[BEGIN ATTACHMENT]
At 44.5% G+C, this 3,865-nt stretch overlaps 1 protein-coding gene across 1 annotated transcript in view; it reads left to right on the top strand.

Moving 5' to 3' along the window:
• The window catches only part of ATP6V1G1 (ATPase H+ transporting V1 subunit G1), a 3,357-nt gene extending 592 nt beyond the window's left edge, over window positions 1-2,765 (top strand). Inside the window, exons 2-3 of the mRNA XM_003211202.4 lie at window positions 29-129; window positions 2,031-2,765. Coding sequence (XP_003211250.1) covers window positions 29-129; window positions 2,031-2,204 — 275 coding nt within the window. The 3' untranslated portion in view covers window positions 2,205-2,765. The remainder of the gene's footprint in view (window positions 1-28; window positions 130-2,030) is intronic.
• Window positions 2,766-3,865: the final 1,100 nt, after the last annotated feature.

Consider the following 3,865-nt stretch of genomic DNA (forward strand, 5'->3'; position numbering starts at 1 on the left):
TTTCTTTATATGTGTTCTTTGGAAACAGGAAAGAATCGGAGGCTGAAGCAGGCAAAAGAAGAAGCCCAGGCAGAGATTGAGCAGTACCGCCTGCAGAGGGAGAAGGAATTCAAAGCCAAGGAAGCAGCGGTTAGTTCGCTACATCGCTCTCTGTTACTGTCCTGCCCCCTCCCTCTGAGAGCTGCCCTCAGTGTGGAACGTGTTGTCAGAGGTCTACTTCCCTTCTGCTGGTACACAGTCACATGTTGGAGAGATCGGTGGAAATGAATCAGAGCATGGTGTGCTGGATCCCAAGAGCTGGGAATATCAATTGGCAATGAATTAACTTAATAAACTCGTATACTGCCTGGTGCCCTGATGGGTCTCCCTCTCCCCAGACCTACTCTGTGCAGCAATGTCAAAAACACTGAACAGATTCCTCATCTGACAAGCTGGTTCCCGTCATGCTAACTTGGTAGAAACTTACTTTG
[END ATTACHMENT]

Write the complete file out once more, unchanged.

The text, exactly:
At 44.5% G+C, this 3,865-nt stretch overlaps 1 protein-coding gene across 1 annotated transcript in view; it reads left to right on the top strand.

Moving 5' to 3' along the window:
• The window catches only part of ATP6V1G1 (ATPase H+ transporting V1 subunit G1), a 3,357-nt gene extending 592 nt beyond the window's left edge, over window positions 1-2,765 (top strand). Inside the window, exons 2-3 of the mRNA XM_003211202.4 lie at window positions 29-129; window positions 2,031-2,765. Coding sequence (XP_003211250.1) covers window positions 29-129; window positions 2,031-2,204 — 275 coding nt within the window. The 3' untranslated portion in view covers window positions 2,205-2,765. The remainder of the gene's footprint in view (window positions 1-28; window positions 130-2,030) is intronic.
• Window positions 2,766-3,865: the final 1,100 nt, after the last annotated feature.

Consider the following 3,865-nt stretch of genomic DNA (forward strand, 5'->3'; position numbering starts at 1 on the left):
TTTCTTTATATGTGTTCTTTGGAAACAGGAAAGAATCGGAGGCTGAAGCAGGCAAAAGAAGAAGCCCAGGCAGAGATTGAGCAGTACCGCCTGCAGAGGGAGAAGGAATTCAAAGCCAAGGAAGCAGCGGTTAGTTCGCTACATCGCTCTCTGTTACTGTCCTGCCCCCTCCCTCTGAGAGCTGCCCTCAGTGTGGAACGTGTTGTCAGAGGTCTACTTCCCTTCTGCTGGTACACAGTCACATGTTGGAGAGATCGGTGGAAATGAATCAGAGCATGGTGTGCTGGATCCCAAGAGCTGGGAATATCAATTGGCAATGAATTAACTTAATAAACTCGTATACTGCCTGGTGCCCTGATGGGTCTCCCTCTCCCCAGACCTACTCTGTGCAGCAATGTCAAAAACACTGAACAGATTCCTCATCTGACAAGCTGGTTCCCGTCATGCTAACTTGGTAGAAACTTACTTTG